A pop-up museum in a shopping centre, exhibit boxes that are sent to schools by post and actor-guides who control social distancing – these are among the schemes that have received funding to help museums during the pandemic.
Eighteen museums around the UK will share £630,000 to help them find new and safe ways of reaching the public.
The Art Fund said it had been inundated by museums and galleries “whose funding models have been shattered by this crisis”. The charity will award a further £900,000 at a later date.
3D printing for artefacts
The first institutions to have received money include the Wycombe Museum in Buckinghamshire, which has been awarded £35,000 to take “the museum to the town’s main shopping centre”.
The Florence Nightingale Museum in London will spend £46,000 to employ actors as guides to marshal social distancing while also “immersing visitors in the nurse’s world and legacy”.
The National Civil War Centre in Newark, Nottinghamshire, will use £40,000 to adapt its education programme, including sending objects in loan boxes and allowing artefacts to be 3D printed.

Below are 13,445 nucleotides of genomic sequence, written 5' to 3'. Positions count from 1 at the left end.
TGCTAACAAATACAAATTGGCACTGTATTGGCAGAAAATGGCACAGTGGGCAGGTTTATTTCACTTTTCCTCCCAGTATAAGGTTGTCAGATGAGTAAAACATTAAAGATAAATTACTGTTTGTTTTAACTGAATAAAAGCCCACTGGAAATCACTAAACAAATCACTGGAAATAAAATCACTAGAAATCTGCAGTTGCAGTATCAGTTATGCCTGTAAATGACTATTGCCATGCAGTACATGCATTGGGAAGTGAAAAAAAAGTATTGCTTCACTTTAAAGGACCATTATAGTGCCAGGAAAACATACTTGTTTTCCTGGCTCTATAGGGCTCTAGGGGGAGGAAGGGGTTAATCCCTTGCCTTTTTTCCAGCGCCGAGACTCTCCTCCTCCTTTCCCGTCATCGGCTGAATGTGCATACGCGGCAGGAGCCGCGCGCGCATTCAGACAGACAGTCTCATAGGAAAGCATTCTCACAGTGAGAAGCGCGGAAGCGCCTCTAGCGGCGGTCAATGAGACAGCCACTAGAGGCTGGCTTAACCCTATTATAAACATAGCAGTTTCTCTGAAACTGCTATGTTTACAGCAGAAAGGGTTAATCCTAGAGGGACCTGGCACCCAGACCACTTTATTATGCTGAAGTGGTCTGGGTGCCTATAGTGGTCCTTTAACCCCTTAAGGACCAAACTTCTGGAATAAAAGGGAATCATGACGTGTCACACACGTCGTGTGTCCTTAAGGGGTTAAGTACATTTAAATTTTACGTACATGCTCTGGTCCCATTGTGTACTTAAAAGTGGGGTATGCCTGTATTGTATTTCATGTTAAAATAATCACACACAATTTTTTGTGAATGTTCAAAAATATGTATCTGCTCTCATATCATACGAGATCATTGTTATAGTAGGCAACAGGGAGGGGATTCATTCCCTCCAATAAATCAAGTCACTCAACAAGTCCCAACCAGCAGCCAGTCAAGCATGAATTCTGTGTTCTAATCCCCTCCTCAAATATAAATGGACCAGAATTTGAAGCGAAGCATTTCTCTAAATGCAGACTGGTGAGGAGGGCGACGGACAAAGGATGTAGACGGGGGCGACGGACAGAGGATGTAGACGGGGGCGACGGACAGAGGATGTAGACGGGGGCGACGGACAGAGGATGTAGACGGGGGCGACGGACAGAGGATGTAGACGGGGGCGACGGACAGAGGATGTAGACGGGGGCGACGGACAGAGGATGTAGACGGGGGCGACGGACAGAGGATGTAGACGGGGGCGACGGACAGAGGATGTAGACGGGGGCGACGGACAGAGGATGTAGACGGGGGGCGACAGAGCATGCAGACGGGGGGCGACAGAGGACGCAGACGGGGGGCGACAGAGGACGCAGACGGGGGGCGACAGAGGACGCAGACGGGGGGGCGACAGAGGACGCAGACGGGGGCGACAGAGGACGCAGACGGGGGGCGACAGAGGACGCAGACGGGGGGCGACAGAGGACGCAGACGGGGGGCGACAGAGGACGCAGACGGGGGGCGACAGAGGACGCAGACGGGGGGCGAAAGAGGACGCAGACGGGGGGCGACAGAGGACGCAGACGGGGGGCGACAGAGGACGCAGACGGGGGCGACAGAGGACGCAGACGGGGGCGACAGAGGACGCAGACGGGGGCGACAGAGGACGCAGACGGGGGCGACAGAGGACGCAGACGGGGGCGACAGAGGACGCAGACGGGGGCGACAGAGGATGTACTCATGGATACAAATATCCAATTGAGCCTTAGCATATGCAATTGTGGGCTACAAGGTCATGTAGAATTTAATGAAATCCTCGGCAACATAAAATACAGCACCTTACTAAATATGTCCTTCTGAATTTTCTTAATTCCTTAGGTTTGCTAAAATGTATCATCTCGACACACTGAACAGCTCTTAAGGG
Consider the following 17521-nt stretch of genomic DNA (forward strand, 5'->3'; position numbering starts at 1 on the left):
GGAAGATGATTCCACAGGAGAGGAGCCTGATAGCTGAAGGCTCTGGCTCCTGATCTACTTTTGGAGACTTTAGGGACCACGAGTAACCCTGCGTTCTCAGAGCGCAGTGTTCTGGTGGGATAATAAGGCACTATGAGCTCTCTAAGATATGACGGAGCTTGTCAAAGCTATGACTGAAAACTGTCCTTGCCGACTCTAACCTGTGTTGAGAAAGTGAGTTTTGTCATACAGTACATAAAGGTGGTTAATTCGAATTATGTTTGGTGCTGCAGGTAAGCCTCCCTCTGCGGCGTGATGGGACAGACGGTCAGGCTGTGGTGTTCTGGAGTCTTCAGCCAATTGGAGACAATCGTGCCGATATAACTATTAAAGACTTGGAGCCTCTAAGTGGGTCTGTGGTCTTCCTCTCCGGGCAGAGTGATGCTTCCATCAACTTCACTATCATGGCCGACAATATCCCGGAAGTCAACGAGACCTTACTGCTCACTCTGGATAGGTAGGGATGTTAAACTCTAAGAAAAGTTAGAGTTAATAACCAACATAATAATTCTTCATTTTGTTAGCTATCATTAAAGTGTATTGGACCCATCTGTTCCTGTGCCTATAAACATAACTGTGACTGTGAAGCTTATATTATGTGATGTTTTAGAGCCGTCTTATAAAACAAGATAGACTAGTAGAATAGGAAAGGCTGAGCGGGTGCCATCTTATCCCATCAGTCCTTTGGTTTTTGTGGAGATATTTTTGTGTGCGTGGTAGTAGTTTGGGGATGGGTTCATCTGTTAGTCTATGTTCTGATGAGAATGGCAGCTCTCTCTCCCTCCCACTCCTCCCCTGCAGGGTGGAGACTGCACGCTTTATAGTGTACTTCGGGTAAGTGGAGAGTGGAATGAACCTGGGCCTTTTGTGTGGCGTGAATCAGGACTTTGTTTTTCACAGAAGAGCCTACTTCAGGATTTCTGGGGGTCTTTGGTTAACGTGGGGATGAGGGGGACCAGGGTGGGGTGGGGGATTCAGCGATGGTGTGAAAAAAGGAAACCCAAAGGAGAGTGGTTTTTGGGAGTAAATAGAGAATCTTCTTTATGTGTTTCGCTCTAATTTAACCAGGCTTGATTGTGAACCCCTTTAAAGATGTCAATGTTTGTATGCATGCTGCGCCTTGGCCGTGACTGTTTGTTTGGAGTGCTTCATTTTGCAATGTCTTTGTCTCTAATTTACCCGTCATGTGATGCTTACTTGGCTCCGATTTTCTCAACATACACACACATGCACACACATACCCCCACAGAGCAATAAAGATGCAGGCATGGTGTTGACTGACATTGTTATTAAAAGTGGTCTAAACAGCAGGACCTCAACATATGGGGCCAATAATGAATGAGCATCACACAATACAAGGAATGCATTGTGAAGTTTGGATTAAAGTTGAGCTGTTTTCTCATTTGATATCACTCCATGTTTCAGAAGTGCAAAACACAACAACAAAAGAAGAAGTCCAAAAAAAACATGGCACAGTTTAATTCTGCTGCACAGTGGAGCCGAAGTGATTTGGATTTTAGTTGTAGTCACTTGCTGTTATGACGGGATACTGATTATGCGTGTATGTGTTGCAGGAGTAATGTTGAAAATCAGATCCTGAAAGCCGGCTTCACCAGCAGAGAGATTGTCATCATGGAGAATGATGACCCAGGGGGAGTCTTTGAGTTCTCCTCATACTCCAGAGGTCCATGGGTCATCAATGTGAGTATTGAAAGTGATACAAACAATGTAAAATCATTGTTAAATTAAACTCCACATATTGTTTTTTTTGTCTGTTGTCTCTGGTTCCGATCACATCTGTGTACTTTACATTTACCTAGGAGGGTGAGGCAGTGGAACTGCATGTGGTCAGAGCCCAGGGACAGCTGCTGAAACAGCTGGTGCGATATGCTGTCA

A number of venues, including Aerospace Bristol, the National Videogame Museum in Sheffield and the Novium Museum in Chichester will spend grants on making their collections accessible online.
Others will use theirs on safety measures. The National Glass Centre in Sunderland will put £40,000 toward adapting its glassmaking demonstrations to be safe for visitors.
With its £25,000, The Box in Plymouth will buy styluses so people do not have to touch digital exhibits with their fingers.
Some, like the Ceredigion Museum in Aberystwyth and the Side Gallery in Newcastle, will use the money for projects to record the pandemic and the impact it has had on their communities.
Other venues to have received funding include Dundee Contemporary Arts, the Void Arts Centre in Derry/Londonderry and the Jaywick Martello Tower in Clacton-on-Sea, Essex.